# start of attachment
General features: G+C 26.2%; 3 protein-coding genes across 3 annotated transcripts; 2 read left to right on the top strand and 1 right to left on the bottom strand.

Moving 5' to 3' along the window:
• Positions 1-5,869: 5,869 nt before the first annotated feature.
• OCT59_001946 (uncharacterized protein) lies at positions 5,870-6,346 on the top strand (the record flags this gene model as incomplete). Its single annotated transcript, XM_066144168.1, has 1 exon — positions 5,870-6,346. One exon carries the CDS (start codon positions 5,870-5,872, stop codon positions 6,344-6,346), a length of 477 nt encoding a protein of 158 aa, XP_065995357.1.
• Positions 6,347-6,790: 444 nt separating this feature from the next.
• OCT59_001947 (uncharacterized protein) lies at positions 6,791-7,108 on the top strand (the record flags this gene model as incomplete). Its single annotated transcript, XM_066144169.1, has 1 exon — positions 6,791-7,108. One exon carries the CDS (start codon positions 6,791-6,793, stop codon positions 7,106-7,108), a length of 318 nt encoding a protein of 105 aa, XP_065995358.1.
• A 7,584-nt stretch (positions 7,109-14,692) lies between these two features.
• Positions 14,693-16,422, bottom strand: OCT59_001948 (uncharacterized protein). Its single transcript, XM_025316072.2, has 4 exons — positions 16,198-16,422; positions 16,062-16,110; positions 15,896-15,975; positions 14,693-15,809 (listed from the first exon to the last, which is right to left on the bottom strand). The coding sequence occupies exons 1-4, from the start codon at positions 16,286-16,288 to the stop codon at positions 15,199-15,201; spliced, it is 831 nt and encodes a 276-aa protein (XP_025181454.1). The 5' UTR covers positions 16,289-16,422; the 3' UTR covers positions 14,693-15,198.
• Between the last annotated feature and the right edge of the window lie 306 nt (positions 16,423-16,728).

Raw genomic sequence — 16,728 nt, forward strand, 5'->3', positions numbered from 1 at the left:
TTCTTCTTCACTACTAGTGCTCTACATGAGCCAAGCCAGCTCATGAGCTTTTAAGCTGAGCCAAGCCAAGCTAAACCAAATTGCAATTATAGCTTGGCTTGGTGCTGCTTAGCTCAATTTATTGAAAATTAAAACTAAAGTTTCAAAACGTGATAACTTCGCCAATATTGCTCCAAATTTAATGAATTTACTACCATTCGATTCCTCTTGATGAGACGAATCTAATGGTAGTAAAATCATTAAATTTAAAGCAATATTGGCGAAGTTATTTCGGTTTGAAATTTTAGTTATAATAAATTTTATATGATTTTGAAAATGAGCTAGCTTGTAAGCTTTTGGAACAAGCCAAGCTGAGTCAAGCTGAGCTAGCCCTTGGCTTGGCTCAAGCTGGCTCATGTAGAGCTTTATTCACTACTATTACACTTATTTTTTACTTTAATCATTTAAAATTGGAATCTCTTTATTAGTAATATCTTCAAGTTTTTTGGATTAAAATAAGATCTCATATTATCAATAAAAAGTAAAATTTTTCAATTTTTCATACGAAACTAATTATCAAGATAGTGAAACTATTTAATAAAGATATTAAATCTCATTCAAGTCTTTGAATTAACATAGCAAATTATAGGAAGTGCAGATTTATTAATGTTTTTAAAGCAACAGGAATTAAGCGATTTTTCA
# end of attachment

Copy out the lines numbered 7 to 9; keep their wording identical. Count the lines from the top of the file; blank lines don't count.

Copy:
• A 7,584-nt stretch (positions 7,109-14,692) lies between these two features.
• Positions 14,693-16,422, bottom strand: OCT59_001948 (uncharacterized protein). Its single transcript, XM_025316072.2, has 4 exons — positions 16,198-16,422; positions 16,062-16,110; positions 15,896-15,975; positions 14,693-15,809 (listed from the first exon to the last, which is right to left on the bottom strand). The coding sequence occupies exons 1-4, from the start codon at positions 16,286-16,288 to the stop codon at positions 15,199-15,201; spliced, it is 831 nt and encodes a 276-aa protein (XP_025181454.1). The 5' UTR covers positions 16,289-16,422; the 3' UTR covers positions 14,693-15,198.
• Between the last annotated feature and the right edge of the window lie 306 nt (positions 16,423-16,728).